I can't stress this enough. 45% of all Pass Line winners happen on the come-out roll. That's just nuts. Why in the world would you want to minimize 45% of your winners by taking odds?
MathExtremist
MathExtremist
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July 16th, 2015 at 6:46:27 PM permalink
Quote: Eric721

There's nothing wrong with it besides the fact that the variance is astronomical.

The point of gambling is not variance, it is action. The thrill of the ride. If all you wanted was variance, you could do any number of other things. Why go to a casino at all when you could just buy scratch-offs at the local gas station. Because it's fun to gamble at a casino. The main attraction of table games is to be there with other people. The main attraction of craps is that it is a social game, where you often get entire tables cheering, clapping, and whistling for a hot shooter. Gambling is not about variance; good gambling tries to minimize variance in the effort of extending bankroll and extending fun. If you want a high return, like odds has, then you are already setting yourself up for many more losses than wins. Why is that fun?


If you only ever made one at a time, sure you'd lose more times than you won. But what if you make two or more? If you have a 4 and 10 working, now you're at 50-50. Any other two odds bets working means a greater than 50% chance (relative to 7) of hitting and therefore a lower variance than one at a time.

You should run a sim of 1, 2, and 3 odds bets and get a sense of how the variance changes. It goes down and that may be counterintuitive. If you don't want to run a sim, look at the Elliott paper, table 6, first two rows:
http://www.conjelco.com/downloads/elliott-paper.pdf

Quote:

I can't stress this enough. 45% of all Pass Line winners happen on the come-out roll. That's just nuts. Why in the world would you want to minimize 45% of your winners by taking odds?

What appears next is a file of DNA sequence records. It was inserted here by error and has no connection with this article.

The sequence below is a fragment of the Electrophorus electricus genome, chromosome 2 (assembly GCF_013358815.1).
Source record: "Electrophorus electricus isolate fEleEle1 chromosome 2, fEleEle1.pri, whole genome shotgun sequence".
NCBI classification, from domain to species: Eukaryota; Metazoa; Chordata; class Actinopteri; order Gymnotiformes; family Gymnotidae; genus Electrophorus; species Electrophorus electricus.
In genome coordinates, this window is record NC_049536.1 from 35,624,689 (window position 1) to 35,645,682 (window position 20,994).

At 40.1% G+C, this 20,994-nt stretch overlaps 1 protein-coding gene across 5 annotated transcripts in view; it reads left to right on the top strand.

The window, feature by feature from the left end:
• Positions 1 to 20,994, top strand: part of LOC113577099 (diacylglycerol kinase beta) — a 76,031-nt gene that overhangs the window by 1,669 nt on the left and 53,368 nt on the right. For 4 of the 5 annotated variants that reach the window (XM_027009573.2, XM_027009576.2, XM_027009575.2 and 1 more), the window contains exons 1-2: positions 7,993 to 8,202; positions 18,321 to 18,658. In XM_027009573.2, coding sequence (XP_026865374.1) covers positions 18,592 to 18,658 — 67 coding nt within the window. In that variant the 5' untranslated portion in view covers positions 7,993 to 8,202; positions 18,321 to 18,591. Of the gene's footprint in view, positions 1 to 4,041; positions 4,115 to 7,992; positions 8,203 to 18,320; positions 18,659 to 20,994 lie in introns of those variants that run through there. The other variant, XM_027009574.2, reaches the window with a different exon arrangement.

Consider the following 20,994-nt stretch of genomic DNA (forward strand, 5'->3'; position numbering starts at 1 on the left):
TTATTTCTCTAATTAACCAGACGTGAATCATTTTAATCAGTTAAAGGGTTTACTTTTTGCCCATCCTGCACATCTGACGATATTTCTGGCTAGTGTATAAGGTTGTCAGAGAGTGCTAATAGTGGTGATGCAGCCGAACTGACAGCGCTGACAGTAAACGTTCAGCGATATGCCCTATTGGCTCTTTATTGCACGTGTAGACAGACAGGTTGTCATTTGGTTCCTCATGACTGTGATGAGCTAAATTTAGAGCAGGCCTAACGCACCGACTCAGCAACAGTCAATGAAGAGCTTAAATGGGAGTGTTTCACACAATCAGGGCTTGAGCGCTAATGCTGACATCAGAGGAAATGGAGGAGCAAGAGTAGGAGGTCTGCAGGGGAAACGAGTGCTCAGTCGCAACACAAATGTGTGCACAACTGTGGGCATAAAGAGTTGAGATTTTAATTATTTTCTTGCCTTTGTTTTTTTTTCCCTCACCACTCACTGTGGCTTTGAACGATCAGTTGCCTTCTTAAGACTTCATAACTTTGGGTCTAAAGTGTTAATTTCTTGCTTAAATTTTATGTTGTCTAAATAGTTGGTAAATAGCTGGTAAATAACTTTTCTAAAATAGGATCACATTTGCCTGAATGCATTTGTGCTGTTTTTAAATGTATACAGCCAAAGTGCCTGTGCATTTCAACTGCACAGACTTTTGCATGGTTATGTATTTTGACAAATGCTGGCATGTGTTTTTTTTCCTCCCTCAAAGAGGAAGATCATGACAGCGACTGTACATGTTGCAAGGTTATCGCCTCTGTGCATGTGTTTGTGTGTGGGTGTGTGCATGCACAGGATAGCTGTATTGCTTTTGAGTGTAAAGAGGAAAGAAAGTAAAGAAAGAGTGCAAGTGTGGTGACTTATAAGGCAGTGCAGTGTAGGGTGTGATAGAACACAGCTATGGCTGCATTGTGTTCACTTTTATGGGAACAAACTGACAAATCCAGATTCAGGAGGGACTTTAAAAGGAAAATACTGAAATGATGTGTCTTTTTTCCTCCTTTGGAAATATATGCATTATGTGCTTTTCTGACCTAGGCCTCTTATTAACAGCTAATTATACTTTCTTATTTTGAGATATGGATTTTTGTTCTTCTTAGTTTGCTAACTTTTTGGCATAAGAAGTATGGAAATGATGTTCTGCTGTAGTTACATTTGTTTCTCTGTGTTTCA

Because it's important to focus on the edge, not just the probability of winning. The cost of a pass bet is 1.4% of the bet. The cost of odds is zero.

What would you rather bet on?
a) A coin flip where you bet $1 and if it's heads I pay you back $1.90 (5% house edge), or
b) A dice roll where you bet $1 and if it's a six I pay you back $6 (0 house edge)
"In my own case, when it seemed to me after a long illness that death was close at hand, I found no little solace in playing constantly at dice." -- Girolamo Cardano, 1563
Eric721
Eric721
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July 16th, 2015 at 7:19:41 PM permalink
Quote: MathExtremist

Because it's important to focus on the edge, not just the probability of winning. The cost of a pass bet is 1.4% of the bet. The cost of odds is zero.

What would you rather bet on?
a) A coin flip where you bet $1 and if it's heads I pay you back $1.90 (5% house edge), or
b) A dice roll where you bet $1 and if it's a six I pay you back $6 (0 house edge)



Then in purely mathematical argument, can you convince me that playing 100x odds is a smart bet?

Going off what I said earlier, assume a $303 bankroll at a $1 minimum table with 100x odds. According to the purely mathematical argument, since this reduces the house edge to virtually nil, it should be a smarter bet. But I would argue that it is not as smart as playing no odds at all, for many reasons.